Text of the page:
The developing world leading Europe?

I recently discovered a company called OpenSignalMaps. They provide data for people who are looking for a way to link mobile phone signal, or cellular signal, to geography. So, let’s say that you’re in an area and you’re looking to switch network; you could just use their service to work out what kind of signal you’re likely to get.

This is a very useful service, and I wish I’d heard about it prior to today. I switched to a new mobile network with the release of the iPhone 4S, and prior to switching, I bought a Pay As You Go SIM card from the prospective network and used it with my iPhone 3GS for a week, swapping it in and out to try and get a picture of what signal would be like around my home at the time. Being able to look up the data on a map would clearly have been much quicker!

How did I find out about the company? Well, I recently read an article by OpenSignalMaps in which they talked about Android fragmentation, and I found it very interesting indeed. I ended up bookmarking it in order to share it with my Twitter following, but not before I’d noticed a couple of sentences towards the end of the article that got my brain whirring.

…the 5 countries where OSM gets most use are: US, Brazil, China, Russia, Mexico. From what we’re seeing the developing world is no longer developing but leading Europe.

I wasn’t sure what to think of that sentence. I don’t feel like Europe is currently trailing in terms of mobile1, and I was wondering whether that was just a pro-Europe bias or whether it was an accurate picture. Then I realised what was bugging me about that list:

All the countries in that list are significantly larger than the countries that comprise Europe.

If your product is a way for people to see what the cellular signal is like in their area, it stands to reason that this product will be more popular in countries with bad cellular signal. In a small country, it takes fewer towers to completely cover the country, and so coverage will be better, I reasoned. This would provide an alternative reason for why the app has not seen as many downloads in Europe.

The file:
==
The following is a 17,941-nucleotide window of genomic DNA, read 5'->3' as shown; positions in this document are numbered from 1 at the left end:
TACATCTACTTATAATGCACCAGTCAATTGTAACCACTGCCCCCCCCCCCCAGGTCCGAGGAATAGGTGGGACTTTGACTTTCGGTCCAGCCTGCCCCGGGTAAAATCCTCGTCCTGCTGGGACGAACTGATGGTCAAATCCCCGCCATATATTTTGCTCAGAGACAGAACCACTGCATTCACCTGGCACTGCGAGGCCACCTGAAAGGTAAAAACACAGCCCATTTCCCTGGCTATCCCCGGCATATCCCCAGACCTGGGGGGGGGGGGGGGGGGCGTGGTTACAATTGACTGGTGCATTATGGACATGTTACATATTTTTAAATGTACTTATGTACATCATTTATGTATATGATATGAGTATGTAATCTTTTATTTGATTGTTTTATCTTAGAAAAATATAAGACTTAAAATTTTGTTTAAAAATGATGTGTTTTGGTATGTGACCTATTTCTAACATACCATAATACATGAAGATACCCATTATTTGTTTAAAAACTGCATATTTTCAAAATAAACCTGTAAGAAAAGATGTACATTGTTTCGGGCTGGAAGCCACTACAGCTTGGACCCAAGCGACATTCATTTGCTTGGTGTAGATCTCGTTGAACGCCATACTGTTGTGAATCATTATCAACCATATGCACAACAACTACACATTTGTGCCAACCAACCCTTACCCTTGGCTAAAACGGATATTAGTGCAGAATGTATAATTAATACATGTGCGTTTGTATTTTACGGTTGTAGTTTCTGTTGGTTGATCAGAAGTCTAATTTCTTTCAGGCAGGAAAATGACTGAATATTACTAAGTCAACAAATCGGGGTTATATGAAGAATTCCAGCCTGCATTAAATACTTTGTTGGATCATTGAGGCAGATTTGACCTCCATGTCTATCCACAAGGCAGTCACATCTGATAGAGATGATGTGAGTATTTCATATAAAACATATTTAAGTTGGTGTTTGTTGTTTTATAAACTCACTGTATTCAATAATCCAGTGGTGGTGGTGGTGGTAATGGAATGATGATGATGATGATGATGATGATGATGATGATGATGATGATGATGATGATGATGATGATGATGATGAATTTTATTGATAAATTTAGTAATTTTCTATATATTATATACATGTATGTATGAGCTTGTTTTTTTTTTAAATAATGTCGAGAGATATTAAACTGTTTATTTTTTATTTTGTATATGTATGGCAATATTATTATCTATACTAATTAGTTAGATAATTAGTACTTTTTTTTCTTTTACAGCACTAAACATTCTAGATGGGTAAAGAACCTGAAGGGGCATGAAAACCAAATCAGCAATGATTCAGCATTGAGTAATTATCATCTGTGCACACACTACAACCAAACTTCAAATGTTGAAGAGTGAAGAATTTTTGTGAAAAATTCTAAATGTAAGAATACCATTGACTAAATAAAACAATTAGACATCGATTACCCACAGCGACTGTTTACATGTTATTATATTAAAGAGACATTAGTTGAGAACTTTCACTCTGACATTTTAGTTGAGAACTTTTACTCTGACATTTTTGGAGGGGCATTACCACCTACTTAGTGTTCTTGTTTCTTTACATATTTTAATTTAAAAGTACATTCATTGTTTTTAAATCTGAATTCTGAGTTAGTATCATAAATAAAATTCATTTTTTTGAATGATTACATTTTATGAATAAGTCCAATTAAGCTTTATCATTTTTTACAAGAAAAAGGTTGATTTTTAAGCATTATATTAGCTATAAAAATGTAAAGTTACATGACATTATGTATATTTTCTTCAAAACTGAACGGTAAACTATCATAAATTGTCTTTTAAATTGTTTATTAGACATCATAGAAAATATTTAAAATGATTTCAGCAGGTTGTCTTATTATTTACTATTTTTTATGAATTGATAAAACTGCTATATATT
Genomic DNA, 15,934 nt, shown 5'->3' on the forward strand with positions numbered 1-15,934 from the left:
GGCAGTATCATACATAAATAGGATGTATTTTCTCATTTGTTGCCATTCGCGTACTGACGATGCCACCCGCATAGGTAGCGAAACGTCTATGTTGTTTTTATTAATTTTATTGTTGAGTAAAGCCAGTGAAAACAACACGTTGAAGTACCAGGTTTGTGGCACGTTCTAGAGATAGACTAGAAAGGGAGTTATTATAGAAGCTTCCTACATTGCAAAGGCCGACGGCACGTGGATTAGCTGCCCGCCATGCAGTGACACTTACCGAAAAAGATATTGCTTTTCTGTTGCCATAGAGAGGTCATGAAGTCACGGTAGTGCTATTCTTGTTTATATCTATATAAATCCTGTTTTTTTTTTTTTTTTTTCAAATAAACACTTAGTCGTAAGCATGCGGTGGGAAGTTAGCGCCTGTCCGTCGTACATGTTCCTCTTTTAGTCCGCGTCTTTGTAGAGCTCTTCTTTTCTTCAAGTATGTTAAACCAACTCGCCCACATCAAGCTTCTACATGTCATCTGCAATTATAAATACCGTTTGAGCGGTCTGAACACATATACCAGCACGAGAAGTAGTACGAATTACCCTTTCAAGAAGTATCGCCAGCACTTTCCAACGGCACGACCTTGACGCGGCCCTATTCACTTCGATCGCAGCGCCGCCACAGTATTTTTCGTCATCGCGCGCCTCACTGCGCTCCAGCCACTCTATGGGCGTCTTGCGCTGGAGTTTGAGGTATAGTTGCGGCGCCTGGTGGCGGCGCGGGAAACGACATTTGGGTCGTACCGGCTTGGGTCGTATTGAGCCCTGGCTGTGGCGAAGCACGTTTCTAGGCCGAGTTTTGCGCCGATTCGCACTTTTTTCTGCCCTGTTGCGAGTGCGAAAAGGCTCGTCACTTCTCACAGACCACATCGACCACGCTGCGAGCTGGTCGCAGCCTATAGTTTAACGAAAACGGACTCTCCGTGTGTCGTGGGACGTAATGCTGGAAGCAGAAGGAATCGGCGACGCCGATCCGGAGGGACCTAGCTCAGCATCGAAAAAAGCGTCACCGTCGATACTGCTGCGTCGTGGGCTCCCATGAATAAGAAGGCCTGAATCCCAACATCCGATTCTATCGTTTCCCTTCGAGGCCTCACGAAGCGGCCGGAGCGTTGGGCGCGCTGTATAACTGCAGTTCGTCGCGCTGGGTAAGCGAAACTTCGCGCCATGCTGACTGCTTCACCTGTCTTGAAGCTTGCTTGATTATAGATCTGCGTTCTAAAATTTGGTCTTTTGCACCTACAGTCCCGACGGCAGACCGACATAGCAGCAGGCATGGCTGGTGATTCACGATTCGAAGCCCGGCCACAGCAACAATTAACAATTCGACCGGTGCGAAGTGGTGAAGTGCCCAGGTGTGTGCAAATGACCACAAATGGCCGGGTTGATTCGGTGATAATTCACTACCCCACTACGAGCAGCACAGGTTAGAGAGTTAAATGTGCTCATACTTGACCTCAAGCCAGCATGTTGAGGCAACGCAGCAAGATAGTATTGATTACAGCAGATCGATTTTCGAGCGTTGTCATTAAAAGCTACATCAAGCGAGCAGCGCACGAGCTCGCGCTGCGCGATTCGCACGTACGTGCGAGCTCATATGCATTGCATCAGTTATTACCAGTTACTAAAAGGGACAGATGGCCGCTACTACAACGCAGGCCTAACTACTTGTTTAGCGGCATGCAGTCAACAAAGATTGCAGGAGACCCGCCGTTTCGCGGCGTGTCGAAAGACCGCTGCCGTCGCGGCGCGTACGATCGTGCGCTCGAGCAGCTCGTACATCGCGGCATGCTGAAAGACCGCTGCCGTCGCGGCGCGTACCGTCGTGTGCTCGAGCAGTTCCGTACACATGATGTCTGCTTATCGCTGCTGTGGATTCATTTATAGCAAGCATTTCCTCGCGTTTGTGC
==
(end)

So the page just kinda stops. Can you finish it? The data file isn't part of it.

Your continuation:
Once I had started down this line of thought, I wanted to check whether my suspicions had any basis in fact. In terms of the world’s largest countries by area, what positions are occupied by the five countries listed? Where is the largest European country on the same list? So, I looked for answers, and found the relevant Wikipedia article, entitled List of countries and dependencies by area.

Of the five countries on OpenSignalMaps’ list, four of those countries are in the top five countries by area in the world. They are Russia (largest), China, the USA and Brazil (3rd–5th largest respectively). The remaining country, Mexico, is the 14th largest country in the world. So, how does this compare with the largest European country? Well, France is the largest European country, clocking in at 49th.

I disagree that the data from OpenSignalMaps shows anything like “the developing world…leading Europe”. In fact, I think it shows the plain fact that the relatively small countries in Europe have, in general, a better level of cellular coverage than the largest countries on Earth. An app that exists solely to allow the user to deal with bad cellular coverage (or bad infrastructure in any arena) will do badly in countries that have a good infrastructure. The countries which are leading in app downloads are the very countries that aren’t leading when it comes to getting signal.

  1. British LTE adoption notwithstanding — in five years’ time, maybe we will be trailing. 

Location location location

This evening, I went out for a meal and then some drinks with a variety of friends. Four different people have birthdays at this time of the month, and we were celebrating that. As part of this experience, we went to a restaurant and then two different bars — those bars were Hakamou and Pirates Bar Leicester1. I came away from the evening with some thoughts about the bars and wanted to write them up somewhere.

Hannah and I at Hakamou.
Hannah and I at Hakamou.